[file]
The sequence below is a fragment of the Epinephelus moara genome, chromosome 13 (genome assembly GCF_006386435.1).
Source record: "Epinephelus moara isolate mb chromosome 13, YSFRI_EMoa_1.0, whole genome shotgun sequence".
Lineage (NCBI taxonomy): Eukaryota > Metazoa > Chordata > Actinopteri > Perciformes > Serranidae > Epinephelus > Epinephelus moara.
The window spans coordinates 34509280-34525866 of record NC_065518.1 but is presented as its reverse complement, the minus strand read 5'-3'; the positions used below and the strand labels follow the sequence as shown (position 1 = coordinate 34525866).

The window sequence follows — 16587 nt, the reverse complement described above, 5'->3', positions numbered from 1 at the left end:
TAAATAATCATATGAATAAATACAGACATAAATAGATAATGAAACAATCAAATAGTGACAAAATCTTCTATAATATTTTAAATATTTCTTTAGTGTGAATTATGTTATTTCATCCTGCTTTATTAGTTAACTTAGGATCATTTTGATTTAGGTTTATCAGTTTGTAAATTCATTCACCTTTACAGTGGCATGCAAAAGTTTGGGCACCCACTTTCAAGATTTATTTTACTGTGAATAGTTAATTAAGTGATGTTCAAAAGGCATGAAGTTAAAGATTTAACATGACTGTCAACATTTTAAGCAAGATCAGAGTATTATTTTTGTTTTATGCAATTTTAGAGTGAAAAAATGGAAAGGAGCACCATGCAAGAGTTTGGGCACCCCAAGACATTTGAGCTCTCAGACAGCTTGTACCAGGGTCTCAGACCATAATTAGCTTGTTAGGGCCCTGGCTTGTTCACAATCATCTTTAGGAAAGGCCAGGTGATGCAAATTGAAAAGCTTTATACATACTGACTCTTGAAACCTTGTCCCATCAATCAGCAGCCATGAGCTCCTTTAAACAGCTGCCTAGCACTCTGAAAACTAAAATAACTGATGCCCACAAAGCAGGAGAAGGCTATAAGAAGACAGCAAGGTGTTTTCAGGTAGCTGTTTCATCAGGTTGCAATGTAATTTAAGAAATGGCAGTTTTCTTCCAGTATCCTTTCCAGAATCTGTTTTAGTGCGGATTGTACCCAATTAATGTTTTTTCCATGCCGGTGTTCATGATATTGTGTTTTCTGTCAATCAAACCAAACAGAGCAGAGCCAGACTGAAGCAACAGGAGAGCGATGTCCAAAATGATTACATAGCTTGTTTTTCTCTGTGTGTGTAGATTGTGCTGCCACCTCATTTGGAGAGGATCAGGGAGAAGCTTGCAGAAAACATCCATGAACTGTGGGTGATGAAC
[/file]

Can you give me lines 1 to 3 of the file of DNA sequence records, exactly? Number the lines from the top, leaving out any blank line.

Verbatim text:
The sequence below is a fragment of the Epinephelus moara genome, chromosome 13 (genome assembly GCF_006386435.1).
Source record: "Epinephelus moara isolate mb chromosome 13, YSFRI_EMoa_1.0, whole genome shotgun sequence".
Lineage (NCBI taxonomy): Eukaryota > Metazoa > Chordata > Actinopteri > Perciformes > Serranidae > Epinephelus > Epinephelus moara.